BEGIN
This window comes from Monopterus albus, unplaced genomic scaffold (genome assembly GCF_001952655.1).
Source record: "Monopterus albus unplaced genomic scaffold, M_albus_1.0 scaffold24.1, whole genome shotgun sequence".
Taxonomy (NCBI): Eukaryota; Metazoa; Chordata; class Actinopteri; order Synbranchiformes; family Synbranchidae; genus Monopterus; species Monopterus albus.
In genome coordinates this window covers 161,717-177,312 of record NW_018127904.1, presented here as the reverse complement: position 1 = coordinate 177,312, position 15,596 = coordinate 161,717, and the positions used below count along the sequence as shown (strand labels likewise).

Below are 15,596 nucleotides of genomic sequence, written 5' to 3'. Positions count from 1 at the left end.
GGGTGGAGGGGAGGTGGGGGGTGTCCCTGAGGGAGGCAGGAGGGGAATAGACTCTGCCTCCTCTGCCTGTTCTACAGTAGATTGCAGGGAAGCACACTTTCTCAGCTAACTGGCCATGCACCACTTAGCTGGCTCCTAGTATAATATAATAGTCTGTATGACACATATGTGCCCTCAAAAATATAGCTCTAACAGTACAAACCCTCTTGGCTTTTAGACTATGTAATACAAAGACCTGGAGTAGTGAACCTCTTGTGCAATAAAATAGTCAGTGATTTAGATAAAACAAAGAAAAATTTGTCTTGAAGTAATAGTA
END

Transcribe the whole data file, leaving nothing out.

This window comes from Monopterus albus, unplaced genomic scaffold (genome assembly GCF_001952655.1).
Source record: "Monopterus albus unplaced genomic scaffold, M_albus_1.0 scaffold24.1, whole genome shotgun sequence".
Taxonomy (NCBI): Eukaryota; Metazoa; Chordata; class Actinopteri; order Synbranchiformes; family Synbranchidae; genus Monopterus; species Monopterus albus.
In genome coordinates this window covers 161,717-177,312 of record NW_018127904.1, presented here as the reverse complement: position 1 = coordinate 177,312, position 15,596 = coordinate 161,717, and the positions used below count along the sequence as shown (strand labels likewise).

Below are 15,596 nucleotides of genomic sequence, written 5' to 3'. Positions count from 1 at the left end.
GGGTGGAGGGGAGGTGGGGGGTGTCCCTGAGGGAGGCAGGAGGGGAATAGACTCTGCCTCCTCTGCCTGTTCTACAGTAGATTGCAGGGAAGCACACTTTCTCAGCTAACTGGCCATGCACCACTTAGCTGGCTCCTAGTATAATATAATAGTCTGTATGACACATATGTGCCCTCAAAAATATAGCTCTAACAGTACAAACCCTCTTGGCTTTTAGACTATGTAATACAAAGACCTGGAGTAGTGAACCTCTTGTGCAATAAAATAGTCAGTGATTTAGATAAAACAAAGAAAAATTTGTCTTGAAGTAATAGTA